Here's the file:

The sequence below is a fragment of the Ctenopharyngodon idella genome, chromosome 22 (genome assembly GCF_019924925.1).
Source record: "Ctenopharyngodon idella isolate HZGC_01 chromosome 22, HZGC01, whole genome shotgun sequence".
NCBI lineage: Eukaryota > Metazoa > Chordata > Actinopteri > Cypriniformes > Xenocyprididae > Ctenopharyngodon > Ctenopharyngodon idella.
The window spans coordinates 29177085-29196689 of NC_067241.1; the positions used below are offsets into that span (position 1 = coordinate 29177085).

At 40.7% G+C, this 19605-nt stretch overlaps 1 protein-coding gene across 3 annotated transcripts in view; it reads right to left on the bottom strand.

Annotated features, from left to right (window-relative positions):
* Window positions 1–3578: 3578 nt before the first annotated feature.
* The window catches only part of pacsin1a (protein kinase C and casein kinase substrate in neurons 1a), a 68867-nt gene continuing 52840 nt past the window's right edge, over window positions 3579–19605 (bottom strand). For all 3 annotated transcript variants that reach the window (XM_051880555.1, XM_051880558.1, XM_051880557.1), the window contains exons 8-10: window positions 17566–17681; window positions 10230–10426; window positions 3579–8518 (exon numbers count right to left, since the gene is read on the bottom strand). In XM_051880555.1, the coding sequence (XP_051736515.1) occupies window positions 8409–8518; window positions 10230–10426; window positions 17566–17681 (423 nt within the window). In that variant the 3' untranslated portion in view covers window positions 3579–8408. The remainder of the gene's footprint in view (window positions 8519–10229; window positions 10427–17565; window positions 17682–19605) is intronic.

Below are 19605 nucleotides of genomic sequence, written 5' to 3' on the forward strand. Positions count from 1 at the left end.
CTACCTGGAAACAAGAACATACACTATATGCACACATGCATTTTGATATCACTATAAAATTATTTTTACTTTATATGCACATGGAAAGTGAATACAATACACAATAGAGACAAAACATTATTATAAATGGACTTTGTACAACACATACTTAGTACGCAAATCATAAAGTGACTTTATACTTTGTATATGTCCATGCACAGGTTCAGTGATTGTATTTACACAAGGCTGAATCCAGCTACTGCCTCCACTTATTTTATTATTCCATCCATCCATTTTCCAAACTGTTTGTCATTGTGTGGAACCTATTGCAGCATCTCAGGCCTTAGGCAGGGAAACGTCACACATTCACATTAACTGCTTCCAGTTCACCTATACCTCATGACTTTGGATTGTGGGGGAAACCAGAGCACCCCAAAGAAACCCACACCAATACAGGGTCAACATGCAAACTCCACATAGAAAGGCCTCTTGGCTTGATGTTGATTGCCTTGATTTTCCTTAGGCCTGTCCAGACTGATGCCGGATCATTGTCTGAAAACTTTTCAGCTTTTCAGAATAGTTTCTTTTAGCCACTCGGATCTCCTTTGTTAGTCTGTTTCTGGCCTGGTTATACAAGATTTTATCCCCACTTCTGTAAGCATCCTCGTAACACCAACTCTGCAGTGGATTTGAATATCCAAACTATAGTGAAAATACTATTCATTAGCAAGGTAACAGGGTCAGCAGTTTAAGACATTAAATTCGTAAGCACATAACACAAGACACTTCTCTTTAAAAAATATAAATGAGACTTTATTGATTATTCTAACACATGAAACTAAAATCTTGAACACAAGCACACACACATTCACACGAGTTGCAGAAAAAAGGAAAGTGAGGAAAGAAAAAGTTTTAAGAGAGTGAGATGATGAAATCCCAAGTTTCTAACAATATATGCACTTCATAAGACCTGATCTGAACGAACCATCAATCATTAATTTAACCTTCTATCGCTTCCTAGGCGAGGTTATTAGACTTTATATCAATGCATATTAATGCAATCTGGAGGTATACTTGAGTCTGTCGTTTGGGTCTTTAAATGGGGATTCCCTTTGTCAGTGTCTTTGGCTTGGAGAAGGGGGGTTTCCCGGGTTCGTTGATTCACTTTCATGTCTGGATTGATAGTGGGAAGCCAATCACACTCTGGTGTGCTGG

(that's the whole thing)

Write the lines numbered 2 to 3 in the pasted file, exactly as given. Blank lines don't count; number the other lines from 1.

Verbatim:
Source record: "Ctenopharyngodon idella isolate HZGC_01 chromosome 22, HZGC01, whole genome shotgun sequence".
NCBI lineage: Eukaryota > Metazoa > Chordata > Actinopteri > Cypriniformes > Xenocyprididae > Ctenopharyngodon > Ctenopharyngodon idella.